I distinctly remember how the Sunday after Thanksgiving used to feel for me for years. I was filled with remorse and guilt, in addition to feeling physically unwell, due to excessive amounts of alcohol and processed foods for days on end. To be clear, there is nothing wrong with having a bit more booze and/or food than usual around the holidays, but I was taking it to a new level. I would polish off several chocolate chip cookies per day, have a large bowl of ice cream at night, eat huge servings of leftovers that I wasn’t remotely hungry for, and tack on whatever other foods were on my “bad” list of foods. This was on top of getting drunk every night and drinking for most of the day. The worst part of this cycle was the feeling that I couldn’t control it. I would anticipate how I was going to feel by the end of the weekend and felt defeated before the holiday had even started. Helpless is the best word to describe how I felt.
The weeks following Thanksgiving were then filled with excessive restriction in an effort to combat my binge-like behavior. I was swinging from one end of the spectrum of extremes to the other; failing to realize the causal relationship between the two. Now I know better. I know that attempting to combat a few days or even weeks of overdoing it by overly restricting will just cause the vicious cycle to continue. While I am now able to navigate the holidays without overdoing it, I still indulge more than usual (wine is typically my choice over holiday foods). And I occasionally feel the pangs of desire to subsequently restrict as penance for this behavior. But please take it from me when I tell you that this is the wrong approach. Your relationship with food and your body will only diminish as a result, and you won’t make any physical progress either. A better approach is to jump right back into our healthy and balanced lifestyles while being mindful of our individual responses to these situations, in addition to a few short-term strategies to assist with feeling great again.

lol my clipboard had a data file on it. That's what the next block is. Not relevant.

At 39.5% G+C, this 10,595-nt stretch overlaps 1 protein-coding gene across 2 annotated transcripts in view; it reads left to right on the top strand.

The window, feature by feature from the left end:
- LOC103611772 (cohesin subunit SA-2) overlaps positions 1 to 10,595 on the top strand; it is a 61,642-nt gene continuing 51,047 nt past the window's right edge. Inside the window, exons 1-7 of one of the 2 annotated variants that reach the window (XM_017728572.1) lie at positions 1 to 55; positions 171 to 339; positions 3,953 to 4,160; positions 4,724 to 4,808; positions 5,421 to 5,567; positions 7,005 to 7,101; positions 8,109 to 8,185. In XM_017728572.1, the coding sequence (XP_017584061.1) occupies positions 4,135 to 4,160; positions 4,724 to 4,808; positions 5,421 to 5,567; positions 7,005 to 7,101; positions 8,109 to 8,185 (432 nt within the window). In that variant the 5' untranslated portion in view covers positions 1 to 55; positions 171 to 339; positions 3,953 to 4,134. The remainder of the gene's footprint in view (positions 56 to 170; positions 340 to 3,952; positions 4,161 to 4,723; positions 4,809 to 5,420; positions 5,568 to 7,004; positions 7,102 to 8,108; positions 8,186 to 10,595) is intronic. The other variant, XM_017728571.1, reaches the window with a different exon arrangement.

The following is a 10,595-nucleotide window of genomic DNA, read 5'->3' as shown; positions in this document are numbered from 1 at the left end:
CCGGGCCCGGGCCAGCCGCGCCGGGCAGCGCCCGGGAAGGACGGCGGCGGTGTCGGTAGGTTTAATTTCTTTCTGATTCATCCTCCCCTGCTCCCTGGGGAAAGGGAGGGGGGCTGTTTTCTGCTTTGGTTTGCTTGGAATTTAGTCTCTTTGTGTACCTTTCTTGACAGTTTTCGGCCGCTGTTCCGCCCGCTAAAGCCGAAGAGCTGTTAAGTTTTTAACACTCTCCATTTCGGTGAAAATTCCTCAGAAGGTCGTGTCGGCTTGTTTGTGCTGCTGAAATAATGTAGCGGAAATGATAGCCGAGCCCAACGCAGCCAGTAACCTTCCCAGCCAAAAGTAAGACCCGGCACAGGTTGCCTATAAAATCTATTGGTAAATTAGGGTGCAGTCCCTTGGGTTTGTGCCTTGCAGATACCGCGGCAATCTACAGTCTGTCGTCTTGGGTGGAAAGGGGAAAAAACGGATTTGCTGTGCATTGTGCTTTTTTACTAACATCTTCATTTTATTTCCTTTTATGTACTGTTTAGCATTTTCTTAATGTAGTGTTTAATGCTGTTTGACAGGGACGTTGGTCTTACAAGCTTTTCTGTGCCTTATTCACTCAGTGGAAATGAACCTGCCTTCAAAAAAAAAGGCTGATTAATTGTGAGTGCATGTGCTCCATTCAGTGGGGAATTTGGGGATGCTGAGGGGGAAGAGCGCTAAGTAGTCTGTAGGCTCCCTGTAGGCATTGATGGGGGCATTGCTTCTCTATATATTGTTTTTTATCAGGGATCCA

Everyone reacts differently to overindulgence on a physical level and we typically fall into one of two categories:
- Becoming a sugar demon (or other intense craving): For some, a few days of indulging in sugar, alcohol, or other processed foods prompts further intense cravings for these. Given that these products are manufactured with this response in mind (i.e. they have a high reward value), this is not an indication of failure or lack of discipline, so please don’t perceive this behavior through a moral lens. It’s simply a physical response that many of us experience. Are natural, whole foods now unappetizing to you? Are you constantly thinking of when you can have said processed food/drink next? If so, your body and mind have likely been roped into this cycle, and you will need to practice more awareness than usual until these cravings dissipate. Call these cravings out and acknowledge their existence. From here, you can implement more tactical strategies, like grocery shopping and only purchase whole, natural foods, or if your lifestyle primarily consists of takeout, then only purchase meals that consist of whole foods. You will need to make it as easy as possible to make the more nutrient dense choice.